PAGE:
1 vote drardavis | Jun 2, 2014 |
"A superb novel-length addition to the Earthsea universe, one that, once again, turns that entire series on its head. Alder, the man who unwittingly initiates the transformation of Earthsea, is a humble sorcerer who specializes in fixing broken pots and repairing fence lines, but when his beloved wife, Lily, dies, he is inconsolable. He begins to dream of the land of the dead and sees both Lily and other shades reahing out to him across the low stone wall that sepoarates them from the land of the living. In her new novel, Le Guin reconsiders the relationship between magic and something ever more basic: life and death itself."
~~back cover

It's been a while since I read the Earthsea Trilogy, so I'd forgotten the sheer beauty of her language, and the charming intricacies of her plots. I couldn't put the book down! ( )
  Aspenhugger | Mar 6, 2014 |
Showing 1-5 of 35 (next | show all)
But there is more to The Other Wind than that: Le Guin's consistency now becomes revealed as a kind of destiny, a drive towards democracy if you like, an implicit impatience with the highfalutin genealogies such bogus mythologies are compelled to recite. Marvellously, the book contains humour, which is otherwise a kind of universal acid to children's fable: if it is funny, it corrodes everything it touches. Here it actually works. And the real magic now is the magic of writing.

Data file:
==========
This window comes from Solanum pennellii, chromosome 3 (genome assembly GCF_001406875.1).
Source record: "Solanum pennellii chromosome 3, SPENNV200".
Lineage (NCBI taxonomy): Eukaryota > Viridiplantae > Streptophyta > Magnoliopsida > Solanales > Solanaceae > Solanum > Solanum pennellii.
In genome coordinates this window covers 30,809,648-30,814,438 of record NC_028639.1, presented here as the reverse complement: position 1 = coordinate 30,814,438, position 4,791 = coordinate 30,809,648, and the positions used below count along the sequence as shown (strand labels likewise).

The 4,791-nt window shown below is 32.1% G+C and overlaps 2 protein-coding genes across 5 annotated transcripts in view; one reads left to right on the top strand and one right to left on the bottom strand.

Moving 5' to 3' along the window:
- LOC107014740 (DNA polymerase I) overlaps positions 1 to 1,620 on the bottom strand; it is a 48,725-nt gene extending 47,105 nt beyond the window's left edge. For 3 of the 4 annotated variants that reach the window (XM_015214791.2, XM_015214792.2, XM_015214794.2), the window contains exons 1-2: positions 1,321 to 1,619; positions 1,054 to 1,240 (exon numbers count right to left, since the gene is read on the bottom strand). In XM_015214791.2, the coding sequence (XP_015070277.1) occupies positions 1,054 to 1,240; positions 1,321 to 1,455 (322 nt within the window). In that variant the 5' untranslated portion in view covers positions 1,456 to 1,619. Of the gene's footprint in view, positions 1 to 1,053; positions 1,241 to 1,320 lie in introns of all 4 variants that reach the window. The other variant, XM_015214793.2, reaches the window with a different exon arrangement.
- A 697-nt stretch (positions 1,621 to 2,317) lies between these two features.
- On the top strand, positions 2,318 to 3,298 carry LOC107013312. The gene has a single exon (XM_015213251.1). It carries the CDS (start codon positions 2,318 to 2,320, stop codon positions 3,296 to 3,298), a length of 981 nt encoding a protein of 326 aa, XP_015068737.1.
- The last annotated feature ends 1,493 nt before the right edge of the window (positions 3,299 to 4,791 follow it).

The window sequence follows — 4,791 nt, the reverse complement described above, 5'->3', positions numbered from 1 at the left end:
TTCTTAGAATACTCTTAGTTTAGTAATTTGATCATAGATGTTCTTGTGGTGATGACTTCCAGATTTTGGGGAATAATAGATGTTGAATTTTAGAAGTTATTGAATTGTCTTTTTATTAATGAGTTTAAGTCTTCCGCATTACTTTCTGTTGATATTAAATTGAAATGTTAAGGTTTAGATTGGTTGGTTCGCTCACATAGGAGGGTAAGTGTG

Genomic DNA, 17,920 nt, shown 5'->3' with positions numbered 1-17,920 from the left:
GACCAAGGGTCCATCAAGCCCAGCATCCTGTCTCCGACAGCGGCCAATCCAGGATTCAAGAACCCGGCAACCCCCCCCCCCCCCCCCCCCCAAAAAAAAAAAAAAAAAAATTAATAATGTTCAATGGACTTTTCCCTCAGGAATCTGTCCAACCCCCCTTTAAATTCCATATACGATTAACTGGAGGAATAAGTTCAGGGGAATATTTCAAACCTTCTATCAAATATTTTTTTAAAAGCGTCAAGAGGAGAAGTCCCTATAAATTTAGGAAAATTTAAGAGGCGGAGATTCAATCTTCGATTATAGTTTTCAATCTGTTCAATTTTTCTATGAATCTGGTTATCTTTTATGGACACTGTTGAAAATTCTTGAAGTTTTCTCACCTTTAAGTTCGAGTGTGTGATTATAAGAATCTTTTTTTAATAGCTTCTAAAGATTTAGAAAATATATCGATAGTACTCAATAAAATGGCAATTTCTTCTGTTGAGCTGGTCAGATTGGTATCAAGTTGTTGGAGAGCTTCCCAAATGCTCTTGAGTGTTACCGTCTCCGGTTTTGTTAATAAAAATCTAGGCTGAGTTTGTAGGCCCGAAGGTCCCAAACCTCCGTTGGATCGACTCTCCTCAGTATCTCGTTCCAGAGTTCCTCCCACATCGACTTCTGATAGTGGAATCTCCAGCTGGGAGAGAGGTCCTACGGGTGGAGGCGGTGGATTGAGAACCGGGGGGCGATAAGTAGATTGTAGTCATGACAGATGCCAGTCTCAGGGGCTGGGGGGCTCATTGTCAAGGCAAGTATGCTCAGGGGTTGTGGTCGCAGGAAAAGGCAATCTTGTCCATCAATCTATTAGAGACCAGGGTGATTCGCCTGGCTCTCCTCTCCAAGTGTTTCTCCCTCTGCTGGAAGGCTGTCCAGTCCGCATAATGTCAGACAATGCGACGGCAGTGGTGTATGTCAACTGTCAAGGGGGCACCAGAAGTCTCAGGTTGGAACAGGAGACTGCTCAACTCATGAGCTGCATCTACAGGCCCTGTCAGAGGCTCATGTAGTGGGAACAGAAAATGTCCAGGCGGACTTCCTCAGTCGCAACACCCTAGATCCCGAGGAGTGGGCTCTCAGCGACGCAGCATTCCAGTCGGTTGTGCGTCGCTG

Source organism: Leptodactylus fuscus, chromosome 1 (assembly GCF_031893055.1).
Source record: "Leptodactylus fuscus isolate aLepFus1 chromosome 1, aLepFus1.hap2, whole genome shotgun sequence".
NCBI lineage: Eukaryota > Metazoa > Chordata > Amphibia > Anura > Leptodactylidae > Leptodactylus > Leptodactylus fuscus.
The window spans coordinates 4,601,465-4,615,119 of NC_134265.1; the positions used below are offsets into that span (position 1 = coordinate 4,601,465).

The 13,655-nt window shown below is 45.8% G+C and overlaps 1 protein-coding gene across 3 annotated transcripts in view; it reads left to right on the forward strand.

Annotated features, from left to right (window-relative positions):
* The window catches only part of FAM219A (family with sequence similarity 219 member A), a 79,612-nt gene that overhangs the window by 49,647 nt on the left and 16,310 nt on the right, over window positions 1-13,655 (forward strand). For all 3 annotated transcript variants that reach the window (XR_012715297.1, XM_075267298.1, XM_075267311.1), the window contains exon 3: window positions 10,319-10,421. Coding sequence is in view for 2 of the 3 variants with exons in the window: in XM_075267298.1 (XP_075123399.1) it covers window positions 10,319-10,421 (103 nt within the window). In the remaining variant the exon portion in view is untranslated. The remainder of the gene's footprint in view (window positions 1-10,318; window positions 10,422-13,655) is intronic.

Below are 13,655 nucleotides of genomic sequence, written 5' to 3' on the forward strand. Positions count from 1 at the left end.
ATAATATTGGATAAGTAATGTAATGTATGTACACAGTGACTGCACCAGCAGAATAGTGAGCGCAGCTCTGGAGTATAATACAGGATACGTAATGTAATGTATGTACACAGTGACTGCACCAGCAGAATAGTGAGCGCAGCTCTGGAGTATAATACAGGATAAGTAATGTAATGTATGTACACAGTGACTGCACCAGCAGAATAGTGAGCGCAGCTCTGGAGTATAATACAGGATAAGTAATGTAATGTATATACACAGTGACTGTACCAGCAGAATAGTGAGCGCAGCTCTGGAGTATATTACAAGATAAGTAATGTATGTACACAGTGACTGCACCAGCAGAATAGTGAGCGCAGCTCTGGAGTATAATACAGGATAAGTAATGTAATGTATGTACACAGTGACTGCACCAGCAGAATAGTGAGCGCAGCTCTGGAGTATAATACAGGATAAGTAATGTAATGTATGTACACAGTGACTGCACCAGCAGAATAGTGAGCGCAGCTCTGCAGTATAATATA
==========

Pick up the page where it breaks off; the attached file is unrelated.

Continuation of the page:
added by melmore | editThe Guardian, Nicholas Lezard (Jul 26, 2002)
Love, too, is much more central and important than in the other Earthsea books. The loss that all lovers face, even when they are completely constant and loving, is one of the aching subjects here. In the first few pages of the novel, Ged feels “a sadness at the very heart of things,” and in fact essential loss, essential grief is the main thing that “The Other Wind” is about.... How to address that sadness is this novel’s question
added by melmore | editSalon.com, Donna Minkowitz (Oct 4, 2001)

» Add other authors (9 possible)

Author nameRoleType of authorWork?Status
Ursula K. Le Guinprimary authorall editionsconfirmed
Nielsen, CliffCover artistsecondary authorsome editionsconfirmed
Rikman, KristiinaTranslatorsecondary authorsome editionsconfirmed